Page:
Last night I stayed up very late editing the (other) blog, so I slept right through both alarms (missing Lauds) and singing the Regina Cæli an hour late. Stumbling out to the kitchen for toast and cereal, I wondered if I would be able to understand anything at all in today’s Mass.
You see, I live in Kofu. It’s quite a small city, but it’s the capital of Yamanashi prefecture so the church here seems to coordinate the activities for Catholics all over. While the rector (an elderly French missionary priest) offers Mass every Sunday at 10 AM in Japanese, there are also masses in other languages to provide for the other significantly numerous groups – Korean twice a month, and once a month each for Spanish, Portuguese and “English”. The thing is, when I first arrived here I met the Spanish-speaking priest, and since he spoke excellent English I assumed he also offered the English and Portuguese Masses, leaving Japanese and Korean to the rector.
A week later it was Easter, so I only saw the French priest (always in his necktie and jumper, which I hadn’t been expecting). The next week I didn’t make it to Mass at all (which was horrible), so after three and a half weeks I attended the “English” Mass and to my surprise met not the old French or old Spanish priest, but a young American in a Roman collar. I quickly found out that not only was he young and from America (a native speaker of “English”!), he was a Benedictine. Catholic monks in Japan, deo gratias!
I haven’t been calling it the “English” Mass because it was offered by an American (they don’t speak English, they speak American). Rather, it was “English” because the only English used in the mass were the bits required by the Roman Missal. The canon, the readings, the prayers of the priest (and responses of the congregation) were indeed in English – but the rest was in Tagalog.
It turns out that there is in fact a sizable Filipino community in Yamanashi (I don’t know why I thought otherwise, Filipinos are everywhere) and so this “English” Mass caters to them in much the same way as the Spanish and Portuguese Masses cater to South Americans. Unfortunately for me, I speak even less Tagalog than I do Spanish (as a metiso, both are ancestral languages in my family, but I lost them at a young age to English – that wretched, jealous tongue). The opening and closing greetings, ALL of the hymns, the gloria, the credo, and the (irritating) commentary were in Tagalog, as well as the Liturgy of the Notices (following Communion but ponderously preceding the Prayer after Communion and Dismissal) were in Tagalog. The homily was even more strange, because Father opened in Japanese, gave the (poignant) bulk in English, then concluded with short remarks in Tagalog. Afterwards I was invited to join the others for a meal and chat in the hall, which I thoroughly enjoyed – communicating in a sort of English-Japanese-Tagalog pidgin (we always do this).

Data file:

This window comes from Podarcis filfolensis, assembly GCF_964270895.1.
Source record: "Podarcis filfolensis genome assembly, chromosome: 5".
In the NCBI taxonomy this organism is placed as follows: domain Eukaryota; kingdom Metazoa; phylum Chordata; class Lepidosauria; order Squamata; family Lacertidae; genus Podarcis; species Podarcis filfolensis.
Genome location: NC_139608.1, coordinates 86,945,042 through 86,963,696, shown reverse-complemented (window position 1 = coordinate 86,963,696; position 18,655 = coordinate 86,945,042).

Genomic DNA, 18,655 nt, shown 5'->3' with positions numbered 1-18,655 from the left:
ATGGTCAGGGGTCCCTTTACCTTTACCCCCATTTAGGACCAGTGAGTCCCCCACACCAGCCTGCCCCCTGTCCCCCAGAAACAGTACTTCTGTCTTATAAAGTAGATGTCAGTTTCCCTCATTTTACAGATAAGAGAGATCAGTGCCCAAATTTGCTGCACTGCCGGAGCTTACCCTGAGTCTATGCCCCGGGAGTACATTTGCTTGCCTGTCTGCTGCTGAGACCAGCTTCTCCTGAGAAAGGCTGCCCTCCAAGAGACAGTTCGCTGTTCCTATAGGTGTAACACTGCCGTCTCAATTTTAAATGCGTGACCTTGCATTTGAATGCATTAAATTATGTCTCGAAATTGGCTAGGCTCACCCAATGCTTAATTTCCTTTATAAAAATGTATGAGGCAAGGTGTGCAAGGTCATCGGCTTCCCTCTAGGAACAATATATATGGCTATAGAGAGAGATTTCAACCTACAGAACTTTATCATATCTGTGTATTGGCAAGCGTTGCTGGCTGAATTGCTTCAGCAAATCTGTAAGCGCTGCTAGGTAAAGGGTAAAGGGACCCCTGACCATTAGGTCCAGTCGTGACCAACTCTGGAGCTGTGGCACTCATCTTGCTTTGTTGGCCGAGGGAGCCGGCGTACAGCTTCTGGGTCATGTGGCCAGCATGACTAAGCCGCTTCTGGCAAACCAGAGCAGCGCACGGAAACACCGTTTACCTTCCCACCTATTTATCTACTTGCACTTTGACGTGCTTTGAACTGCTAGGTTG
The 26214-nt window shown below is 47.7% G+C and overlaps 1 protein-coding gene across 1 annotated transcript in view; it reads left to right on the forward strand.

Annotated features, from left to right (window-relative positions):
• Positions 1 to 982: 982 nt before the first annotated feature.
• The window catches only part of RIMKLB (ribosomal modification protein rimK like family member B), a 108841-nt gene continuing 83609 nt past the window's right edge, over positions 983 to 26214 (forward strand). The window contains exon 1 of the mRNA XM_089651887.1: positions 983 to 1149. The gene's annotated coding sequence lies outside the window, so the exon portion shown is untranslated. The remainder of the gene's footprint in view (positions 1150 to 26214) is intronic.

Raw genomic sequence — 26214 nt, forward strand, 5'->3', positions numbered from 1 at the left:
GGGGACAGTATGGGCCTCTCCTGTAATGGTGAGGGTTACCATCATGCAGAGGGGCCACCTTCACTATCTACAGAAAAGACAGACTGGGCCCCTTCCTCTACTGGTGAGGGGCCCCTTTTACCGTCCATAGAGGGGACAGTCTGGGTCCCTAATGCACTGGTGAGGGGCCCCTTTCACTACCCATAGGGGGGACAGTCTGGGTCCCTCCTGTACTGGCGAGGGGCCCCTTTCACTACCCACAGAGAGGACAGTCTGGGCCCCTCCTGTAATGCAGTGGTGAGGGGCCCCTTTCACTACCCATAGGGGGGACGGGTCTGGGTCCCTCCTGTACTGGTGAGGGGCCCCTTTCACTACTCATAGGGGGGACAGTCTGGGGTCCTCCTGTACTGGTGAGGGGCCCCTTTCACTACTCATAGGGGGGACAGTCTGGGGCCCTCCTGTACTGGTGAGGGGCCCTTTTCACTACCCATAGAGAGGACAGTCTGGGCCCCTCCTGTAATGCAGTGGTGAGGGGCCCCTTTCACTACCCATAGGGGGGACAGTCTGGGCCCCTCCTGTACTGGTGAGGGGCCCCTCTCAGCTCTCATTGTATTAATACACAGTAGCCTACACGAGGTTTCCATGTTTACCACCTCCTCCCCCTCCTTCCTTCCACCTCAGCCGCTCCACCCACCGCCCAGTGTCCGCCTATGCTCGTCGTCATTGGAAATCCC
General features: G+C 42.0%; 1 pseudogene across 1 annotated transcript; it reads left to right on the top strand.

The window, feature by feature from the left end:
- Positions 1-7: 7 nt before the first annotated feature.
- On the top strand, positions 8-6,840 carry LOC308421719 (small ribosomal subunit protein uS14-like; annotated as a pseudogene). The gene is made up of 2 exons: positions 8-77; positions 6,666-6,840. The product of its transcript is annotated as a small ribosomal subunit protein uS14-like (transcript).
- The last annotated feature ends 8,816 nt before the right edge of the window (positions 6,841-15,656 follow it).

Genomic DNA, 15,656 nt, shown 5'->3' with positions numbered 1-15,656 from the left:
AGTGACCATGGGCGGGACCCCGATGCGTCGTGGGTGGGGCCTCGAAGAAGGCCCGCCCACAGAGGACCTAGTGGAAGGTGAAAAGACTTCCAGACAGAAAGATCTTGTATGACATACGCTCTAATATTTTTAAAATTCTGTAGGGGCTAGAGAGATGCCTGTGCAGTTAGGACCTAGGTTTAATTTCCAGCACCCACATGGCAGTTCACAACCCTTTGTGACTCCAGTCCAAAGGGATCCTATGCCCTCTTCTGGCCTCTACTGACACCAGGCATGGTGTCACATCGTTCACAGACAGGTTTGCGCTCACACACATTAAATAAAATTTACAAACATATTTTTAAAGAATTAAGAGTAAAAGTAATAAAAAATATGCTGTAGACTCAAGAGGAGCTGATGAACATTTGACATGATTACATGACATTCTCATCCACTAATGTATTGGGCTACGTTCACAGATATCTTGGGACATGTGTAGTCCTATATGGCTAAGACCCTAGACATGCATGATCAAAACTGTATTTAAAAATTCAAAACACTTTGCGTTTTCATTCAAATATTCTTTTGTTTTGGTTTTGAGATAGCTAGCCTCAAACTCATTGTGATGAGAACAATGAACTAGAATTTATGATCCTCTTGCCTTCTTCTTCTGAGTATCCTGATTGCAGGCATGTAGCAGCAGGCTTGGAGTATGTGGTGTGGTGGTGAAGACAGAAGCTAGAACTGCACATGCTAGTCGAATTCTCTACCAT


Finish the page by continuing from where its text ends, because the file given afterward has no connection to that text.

The following week was Mass in Japanese again, where I saw (but didn’t speak to) the chaplain to the Korean congregation, I am guessing he is an ethnic Korean raised in Japan, or simply a Korean born priest sent to Japan on mission. Today, because I stayed up so late I had to choose between compounding mortal sin by failing the Sunday Obligation through neglect (nobody forced me to sleep in) or attend an unintelligible Mass at 3 PM – I’m glad I went.
First, I was expecting to meet the kind old Spanish priest, with whom I had a brief but very pleasant chat last time. I was amazed to hear that there was yet another priest who cared for the predominantly Brazilian group – a fifth priest, way out here in this country town smack in the middle of Japan, modern mission territory. He gladly heard my confession before Mass (it’s been a fortnight after all) and gave me some excellent advice for my discernment of a vocation to religious life. My penance afterwards was a powerful experience in grace, and I became aware of the wonders at work in this tiny Catholic community, all of them far from home and perhaps never meeting any other practicing Christians except here, once a week.
And here am I, trying to get my degree over and done with. Here am I, finally in Japan, the year I’ve been waiting five for. A smart-mouthed, know-it-all Third Order who can’t go one day without hurting someone’s feelings, yet dares to think he could become a priest. A Dominican priest at that! Surrounded by all my shiny, expensive toys I can’t even get poverty right, let alone obedience. Above all that I’m a long way to go on the road of charity. Despite all this, Our Lord put me here for completely unrelated reasons, and only five weeks in do I see that my greatest gift in Kofu is the Catholic Church only ten minutes down the hill. Most of Japan can’t even get one priest for the best part of a month, but in that same month I have met five.
What a gift. Deo gratias.